Funny, I’m not sure I’d recognize my Oncologist, Dr. Wojciech Morzycki, without a mask. He is a brilliant specialist with a huge practice where many of his patients are in the advanced stages of cancer with little chance of survival. At our face-to-face consult today, he shared his diagnosis on the state of my disease and offered a recommendation on the direction to take my treatment.
If you haven’t been following my blog ramblings, the aggressive chemotherapy I started last September is destroying my bone marrow. That treatment plan was abandoned on February 23rd. Blood cells are created in the bone marrow and should my marrow be destroyed, it would not recover. I was close to that point. This dilemma with my bone marrow is a known-reaction is some patients. I could have done without membership in this exclusive club but that is out of my hands.
I have been on a chemo-holiday since then pending a review of a CAT Scan I had on March 11th. This diagnostic tool is used to compare the location and size of my tumors with previous imagery. Last week, I got a copy of the CAT Scan report prepared by the Radiologist. This morning I met with Dr. Morzycki to learn what he thought and his recommendation on treatment going forward. He compared my most recent Scan with a CAT Scan in February, 2020 and a PET Scan in July, 2020. In addition to the cancer tumors in my liver, he reviewed a handful of lymph nodes which have cancer cells now and in the past.
Let me start by saying I think his diagnosis is a cause for celebration. Janet and I are on a weekend Staycation in Margaretsville at an Airbnb which we booked prior to an appointment being scheduled for today. We decided to stick with the original dates. There was a lot of driving today heading back to Hali for this morning’s appointment and then returning to the cottage. I needed a nap and started this post after catching a few zees.
Some of the tumors are larger and some are smaller. Overall, that finding suggests the aggressive chemo did the job of stabilizing the advancement of my disease. It is no better but it’s no worse.
On April 6th. I will start a new cycle of chemotherapy with the drug Capecitabine (also known as XELODA®). It is not as aggressive as Oxaliplatin and Fluorouracil and will not damage my bone marrow. Dr. Morzycki is confident I can move to more of a maintenance mode in my cancer care.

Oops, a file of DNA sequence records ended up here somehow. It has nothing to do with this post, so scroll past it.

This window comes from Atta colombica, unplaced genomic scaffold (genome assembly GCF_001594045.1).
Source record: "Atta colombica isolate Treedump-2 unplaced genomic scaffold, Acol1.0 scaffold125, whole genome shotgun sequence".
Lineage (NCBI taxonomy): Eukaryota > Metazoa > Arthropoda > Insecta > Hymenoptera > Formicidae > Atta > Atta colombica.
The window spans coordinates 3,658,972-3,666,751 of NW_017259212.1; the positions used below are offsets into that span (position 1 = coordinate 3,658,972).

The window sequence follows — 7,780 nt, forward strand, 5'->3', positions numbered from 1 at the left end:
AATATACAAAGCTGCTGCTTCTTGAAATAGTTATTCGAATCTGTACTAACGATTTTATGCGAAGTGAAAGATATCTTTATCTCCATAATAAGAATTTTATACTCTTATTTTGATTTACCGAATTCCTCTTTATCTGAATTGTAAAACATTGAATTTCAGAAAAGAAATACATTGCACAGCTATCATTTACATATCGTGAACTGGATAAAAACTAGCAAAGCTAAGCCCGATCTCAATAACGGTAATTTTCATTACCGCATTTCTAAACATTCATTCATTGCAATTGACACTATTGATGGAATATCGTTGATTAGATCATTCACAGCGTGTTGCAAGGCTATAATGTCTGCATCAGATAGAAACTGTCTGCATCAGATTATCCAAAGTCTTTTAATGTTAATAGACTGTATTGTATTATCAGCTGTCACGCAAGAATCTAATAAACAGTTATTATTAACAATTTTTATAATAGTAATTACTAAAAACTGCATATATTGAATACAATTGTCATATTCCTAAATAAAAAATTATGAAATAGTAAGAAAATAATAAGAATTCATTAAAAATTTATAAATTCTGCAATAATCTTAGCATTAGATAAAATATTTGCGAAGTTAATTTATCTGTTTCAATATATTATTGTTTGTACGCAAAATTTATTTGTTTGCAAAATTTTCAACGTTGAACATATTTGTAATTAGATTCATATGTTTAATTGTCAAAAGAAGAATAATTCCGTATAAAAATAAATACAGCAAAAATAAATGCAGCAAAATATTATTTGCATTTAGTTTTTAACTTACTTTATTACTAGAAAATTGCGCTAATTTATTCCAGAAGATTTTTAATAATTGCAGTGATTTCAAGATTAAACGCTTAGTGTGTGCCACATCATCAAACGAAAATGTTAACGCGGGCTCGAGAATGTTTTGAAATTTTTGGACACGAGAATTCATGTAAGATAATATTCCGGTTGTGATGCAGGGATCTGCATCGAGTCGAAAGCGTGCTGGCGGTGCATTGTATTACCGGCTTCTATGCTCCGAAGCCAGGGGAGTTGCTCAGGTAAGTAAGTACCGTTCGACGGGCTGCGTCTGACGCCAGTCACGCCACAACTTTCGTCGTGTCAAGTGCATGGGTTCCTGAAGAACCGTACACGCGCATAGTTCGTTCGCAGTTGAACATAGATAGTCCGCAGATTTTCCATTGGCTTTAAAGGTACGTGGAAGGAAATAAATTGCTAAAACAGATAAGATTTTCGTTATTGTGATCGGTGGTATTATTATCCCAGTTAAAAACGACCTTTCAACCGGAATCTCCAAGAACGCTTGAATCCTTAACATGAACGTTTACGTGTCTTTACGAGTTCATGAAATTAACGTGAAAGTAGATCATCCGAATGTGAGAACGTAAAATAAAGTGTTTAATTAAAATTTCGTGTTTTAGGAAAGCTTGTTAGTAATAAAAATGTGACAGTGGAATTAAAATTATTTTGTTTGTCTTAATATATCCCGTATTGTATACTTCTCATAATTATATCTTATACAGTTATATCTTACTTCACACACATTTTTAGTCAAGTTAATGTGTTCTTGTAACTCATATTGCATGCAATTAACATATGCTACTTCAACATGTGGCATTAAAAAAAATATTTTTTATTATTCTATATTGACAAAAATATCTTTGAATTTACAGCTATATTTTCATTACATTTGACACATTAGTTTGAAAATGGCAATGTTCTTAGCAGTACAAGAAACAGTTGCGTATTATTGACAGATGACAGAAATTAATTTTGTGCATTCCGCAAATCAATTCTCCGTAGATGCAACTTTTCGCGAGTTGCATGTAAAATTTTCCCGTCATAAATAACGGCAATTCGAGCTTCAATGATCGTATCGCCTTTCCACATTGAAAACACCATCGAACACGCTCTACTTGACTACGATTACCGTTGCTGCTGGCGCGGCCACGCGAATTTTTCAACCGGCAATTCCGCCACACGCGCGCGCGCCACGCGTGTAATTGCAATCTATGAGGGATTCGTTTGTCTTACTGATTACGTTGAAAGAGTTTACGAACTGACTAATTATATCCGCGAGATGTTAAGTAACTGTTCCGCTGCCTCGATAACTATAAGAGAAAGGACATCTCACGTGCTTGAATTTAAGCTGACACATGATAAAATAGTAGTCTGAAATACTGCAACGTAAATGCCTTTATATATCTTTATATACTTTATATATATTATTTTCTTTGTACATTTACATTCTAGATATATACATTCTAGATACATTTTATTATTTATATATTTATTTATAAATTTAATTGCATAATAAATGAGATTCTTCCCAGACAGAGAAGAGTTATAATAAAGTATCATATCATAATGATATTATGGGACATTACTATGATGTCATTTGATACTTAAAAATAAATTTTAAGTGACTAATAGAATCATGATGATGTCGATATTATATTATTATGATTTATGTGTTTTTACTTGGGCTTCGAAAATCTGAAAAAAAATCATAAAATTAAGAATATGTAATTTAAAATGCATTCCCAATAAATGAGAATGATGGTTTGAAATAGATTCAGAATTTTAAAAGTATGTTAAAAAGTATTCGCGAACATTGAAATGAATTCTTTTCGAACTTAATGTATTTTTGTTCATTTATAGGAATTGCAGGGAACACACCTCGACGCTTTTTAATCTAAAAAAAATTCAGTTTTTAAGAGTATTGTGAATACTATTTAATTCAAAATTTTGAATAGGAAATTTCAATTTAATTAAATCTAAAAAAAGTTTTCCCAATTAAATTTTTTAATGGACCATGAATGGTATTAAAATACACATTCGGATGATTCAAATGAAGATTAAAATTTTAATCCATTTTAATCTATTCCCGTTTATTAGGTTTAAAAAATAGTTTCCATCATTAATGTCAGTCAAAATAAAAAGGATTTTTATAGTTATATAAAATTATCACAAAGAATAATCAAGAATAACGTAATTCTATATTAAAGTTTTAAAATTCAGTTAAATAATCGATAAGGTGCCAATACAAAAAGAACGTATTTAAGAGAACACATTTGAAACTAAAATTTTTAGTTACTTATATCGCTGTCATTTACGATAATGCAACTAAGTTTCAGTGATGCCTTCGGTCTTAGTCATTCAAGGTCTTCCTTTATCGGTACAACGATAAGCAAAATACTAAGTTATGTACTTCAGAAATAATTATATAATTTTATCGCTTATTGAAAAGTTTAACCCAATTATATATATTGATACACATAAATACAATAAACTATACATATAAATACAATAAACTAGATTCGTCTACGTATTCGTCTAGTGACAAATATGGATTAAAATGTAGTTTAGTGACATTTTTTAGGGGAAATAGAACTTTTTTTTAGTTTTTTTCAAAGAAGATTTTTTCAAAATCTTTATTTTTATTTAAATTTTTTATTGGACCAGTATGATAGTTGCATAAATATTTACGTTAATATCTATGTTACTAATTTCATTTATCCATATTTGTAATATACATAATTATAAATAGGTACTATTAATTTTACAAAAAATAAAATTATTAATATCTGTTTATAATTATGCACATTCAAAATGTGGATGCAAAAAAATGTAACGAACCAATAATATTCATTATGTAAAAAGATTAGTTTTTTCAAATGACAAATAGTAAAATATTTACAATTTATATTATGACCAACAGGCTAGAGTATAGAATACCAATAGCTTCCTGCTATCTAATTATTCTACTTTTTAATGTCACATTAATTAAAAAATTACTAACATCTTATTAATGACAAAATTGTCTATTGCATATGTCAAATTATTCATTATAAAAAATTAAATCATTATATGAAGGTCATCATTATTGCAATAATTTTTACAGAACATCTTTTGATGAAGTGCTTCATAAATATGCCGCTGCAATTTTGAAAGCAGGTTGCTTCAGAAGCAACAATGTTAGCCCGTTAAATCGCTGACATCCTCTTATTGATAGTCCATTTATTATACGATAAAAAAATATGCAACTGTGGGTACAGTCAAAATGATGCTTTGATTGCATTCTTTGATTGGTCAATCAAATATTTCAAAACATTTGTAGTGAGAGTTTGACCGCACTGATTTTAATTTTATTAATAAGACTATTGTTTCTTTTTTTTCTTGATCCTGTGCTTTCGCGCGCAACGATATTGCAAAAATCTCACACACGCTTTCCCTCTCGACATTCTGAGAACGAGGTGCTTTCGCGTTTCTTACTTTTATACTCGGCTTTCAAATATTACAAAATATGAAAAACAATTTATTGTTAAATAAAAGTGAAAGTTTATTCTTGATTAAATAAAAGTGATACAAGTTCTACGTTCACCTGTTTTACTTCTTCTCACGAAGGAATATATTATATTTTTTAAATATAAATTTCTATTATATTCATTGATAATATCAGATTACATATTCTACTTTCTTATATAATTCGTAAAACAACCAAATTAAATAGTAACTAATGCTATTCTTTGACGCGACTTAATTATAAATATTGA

A cycle with Capecitabine involves taking pills twice daily for two weeks followed by a week’s rest. When I say twice daily, each time there are about five pills. As a moderate treatment, I can expect easier side effects so that’s good news. We have a follow-up appointment on Friday, April 23rd. to reassess my progress and if all looks good I will start cycle two. That is what I can expect to be my indefinite treatment plan with an occasional chemo-holiday. For example, I cannot be on chemo and have day-surgery to push my hernia back in my belly and stitch up the tear in the skeletal muscle as the site of my incision.
So there is a solid plan going forward which will allow me to hang around on this blue dot we call planet Earth for a while longer.
And now some food for thought
You may have heard me talk about “predictable miracles” in the past. My faith is strong so I know God is holding my hand in this adventure. However, he is not alone. Coach Brad putting me on a bicycle about four years ago initiated a lifestyle change to regular exercise and a healthy diet. Today Dr. Morzycki described me as a healthy young man inflicted with a miserable disease. My kind of cancer, esophageal, started fifteen to twenty years ago without any apparent symptoms until I started having trouble swallowing in the summer of 2019. Dr. Morzycki credits my choice to adopt a healthier lifestyle as a cornerstone to how well I am coping with my treatment. Coach Brad was the maker of this predictable miracle, with God’s help, although I don’t think Brad will see it that way.
I know many of you following my rambling describe my story as inspirational. I am humbled by your comments and I set out to share my story as a “teachable moment” for others not so blessed with the support pillars I enjoy in my life. It is pure luck that I embarked on a lifestyle change four years ago. I went from an obese 127 kg (280 lbs.) coach potato to become an active senior citizen. I realize that most members of my cohort don’t have a Coach Brad in their corner to guide and encourage so without question I have an advantage.
The important point I wish to make is I entered treatment physically ready to take on the biggest challenge of my life. It is unlikely I would be alive today if I started all this as an overweight, out-of-shape, obese 66-year old man. And it would have been too late then to take on a cancer battle and a lifestyle change.
If you are like I was; an overweight, inactive mid-sixties, obese senior, now is the time to consider preparing to battle a future disease. I didn’t pick cancer; it picked me and I was blindsided to learn on December 18, 2019 that my future was heading is a totally different direction than expected.
So I think that brings you up to speed with what’s in store for me in the future. If I’ve tempted you to consider a personal lifestyle change and you need a hand knowing how to start, feel welcome to reach out to me via email at firstname.lastname@example.org or via text/voice to my mobile at (902) 497-6056.
As always, I thank you for continuing to be a support pillar. It means so much to have family and friends rooting for me and God holding my hand as I face each day living large with cancer.
Peace, Love, and Laughter